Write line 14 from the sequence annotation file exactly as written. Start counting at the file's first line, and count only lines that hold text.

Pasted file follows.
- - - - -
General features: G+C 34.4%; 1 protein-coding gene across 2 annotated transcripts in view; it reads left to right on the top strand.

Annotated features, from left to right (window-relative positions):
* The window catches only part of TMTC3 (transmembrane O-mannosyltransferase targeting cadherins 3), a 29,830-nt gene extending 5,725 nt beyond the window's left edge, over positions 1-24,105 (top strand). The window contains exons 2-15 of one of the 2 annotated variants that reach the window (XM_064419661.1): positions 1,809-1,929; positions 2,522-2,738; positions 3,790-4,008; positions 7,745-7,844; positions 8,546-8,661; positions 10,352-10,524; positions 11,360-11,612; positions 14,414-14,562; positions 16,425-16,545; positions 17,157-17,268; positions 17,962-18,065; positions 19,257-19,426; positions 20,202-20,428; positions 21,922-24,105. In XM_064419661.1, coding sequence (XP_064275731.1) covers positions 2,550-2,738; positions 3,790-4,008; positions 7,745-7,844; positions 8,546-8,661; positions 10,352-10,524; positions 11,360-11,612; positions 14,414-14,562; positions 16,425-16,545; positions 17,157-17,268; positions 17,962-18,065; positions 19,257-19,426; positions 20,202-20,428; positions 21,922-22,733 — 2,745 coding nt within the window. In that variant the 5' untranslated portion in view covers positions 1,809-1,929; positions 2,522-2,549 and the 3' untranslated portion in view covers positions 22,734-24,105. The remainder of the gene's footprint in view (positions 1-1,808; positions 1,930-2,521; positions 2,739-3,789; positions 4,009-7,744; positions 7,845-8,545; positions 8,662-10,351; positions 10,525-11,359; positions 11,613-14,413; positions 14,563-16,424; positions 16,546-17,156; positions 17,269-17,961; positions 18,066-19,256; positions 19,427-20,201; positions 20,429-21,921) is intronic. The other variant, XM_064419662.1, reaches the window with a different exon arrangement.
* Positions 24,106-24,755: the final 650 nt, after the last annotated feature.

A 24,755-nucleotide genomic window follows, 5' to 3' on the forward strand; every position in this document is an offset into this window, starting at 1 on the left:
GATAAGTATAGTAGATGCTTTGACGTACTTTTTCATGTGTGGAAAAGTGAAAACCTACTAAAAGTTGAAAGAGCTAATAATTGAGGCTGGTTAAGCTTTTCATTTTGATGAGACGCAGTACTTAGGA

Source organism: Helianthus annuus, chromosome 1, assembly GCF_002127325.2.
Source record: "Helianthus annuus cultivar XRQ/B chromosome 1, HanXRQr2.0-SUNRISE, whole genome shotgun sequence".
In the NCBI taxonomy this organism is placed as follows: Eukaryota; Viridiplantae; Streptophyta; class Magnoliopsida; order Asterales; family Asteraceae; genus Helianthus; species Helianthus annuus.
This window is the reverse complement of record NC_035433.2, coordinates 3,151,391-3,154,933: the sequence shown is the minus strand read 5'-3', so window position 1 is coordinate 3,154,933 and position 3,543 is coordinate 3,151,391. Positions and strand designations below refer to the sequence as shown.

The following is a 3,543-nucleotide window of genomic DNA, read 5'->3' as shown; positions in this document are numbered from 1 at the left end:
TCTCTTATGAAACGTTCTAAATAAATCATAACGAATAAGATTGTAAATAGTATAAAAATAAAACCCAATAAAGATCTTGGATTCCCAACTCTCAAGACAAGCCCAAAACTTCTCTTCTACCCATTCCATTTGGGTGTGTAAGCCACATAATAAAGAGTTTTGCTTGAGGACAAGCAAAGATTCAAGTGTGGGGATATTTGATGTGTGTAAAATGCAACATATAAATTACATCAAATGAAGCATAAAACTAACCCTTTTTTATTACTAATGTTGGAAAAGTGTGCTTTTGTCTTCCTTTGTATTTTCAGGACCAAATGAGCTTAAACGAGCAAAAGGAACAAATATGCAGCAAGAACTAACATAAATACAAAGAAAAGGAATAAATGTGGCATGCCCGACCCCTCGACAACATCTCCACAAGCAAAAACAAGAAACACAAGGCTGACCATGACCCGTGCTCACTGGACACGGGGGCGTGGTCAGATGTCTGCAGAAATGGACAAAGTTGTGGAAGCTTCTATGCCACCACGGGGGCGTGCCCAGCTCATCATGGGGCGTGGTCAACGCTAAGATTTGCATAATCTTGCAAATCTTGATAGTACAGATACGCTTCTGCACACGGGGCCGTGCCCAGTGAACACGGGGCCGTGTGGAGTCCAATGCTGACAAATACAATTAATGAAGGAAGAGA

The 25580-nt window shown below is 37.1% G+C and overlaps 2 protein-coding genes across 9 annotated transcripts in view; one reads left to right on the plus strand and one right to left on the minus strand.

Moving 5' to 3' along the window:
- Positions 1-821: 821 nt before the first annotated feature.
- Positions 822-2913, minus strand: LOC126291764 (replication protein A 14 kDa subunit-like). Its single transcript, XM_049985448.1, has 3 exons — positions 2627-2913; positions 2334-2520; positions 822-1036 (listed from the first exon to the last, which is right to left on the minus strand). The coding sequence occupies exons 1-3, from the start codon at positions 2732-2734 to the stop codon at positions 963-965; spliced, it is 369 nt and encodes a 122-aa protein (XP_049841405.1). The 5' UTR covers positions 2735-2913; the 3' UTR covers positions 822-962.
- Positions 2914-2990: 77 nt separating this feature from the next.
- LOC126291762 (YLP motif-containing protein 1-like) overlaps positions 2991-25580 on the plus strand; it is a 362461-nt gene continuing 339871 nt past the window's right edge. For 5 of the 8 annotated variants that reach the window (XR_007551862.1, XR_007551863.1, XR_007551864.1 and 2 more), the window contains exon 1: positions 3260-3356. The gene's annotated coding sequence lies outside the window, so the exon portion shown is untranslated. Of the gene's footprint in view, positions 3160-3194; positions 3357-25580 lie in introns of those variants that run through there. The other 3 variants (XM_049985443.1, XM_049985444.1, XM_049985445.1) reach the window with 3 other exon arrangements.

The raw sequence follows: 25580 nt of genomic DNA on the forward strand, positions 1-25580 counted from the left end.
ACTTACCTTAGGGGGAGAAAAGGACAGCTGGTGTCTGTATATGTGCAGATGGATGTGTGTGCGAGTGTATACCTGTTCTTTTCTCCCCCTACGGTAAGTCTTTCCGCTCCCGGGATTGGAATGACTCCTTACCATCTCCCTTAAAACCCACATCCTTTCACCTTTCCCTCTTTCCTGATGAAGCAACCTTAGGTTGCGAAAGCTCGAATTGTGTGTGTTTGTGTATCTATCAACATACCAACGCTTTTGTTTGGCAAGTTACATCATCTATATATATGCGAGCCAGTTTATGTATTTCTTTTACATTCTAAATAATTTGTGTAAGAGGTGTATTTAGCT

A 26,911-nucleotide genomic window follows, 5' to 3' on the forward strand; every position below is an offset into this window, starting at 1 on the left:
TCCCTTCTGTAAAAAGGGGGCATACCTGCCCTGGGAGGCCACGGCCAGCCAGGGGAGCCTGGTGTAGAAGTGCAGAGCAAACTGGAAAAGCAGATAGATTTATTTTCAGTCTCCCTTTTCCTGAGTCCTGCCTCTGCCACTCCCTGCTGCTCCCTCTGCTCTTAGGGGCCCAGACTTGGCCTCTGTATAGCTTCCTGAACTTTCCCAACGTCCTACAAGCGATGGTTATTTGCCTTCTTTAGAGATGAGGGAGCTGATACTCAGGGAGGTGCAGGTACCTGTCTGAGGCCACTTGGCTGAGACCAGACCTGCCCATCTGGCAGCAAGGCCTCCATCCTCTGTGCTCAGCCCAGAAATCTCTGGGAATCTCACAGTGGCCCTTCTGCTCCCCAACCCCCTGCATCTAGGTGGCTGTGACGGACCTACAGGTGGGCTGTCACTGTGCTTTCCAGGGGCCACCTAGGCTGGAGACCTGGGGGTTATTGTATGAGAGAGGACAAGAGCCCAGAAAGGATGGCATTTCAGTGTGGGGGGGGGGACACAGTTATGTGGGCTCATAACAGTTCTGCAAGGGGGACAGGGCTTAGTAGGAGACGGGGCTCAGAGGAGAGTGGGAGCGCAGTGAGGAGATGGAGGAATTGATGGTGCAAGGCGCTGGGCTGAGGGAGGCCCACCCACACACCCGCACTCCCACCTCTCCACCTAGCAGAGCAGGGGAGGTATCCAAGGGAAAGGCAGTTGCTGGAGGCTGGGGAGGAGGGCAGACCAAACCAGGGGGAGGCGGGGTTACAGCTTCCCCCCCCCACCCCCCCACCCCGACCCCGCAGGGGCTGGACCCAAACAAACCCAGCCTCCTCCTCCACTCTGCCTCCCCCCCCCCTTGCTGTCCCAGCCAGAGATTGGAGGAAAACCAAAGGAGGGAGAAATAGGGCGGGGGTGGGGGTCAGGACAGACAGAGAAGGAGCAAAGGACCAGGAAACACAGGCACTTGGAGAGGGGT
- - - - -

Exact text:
Moving 5' to 3' along the window: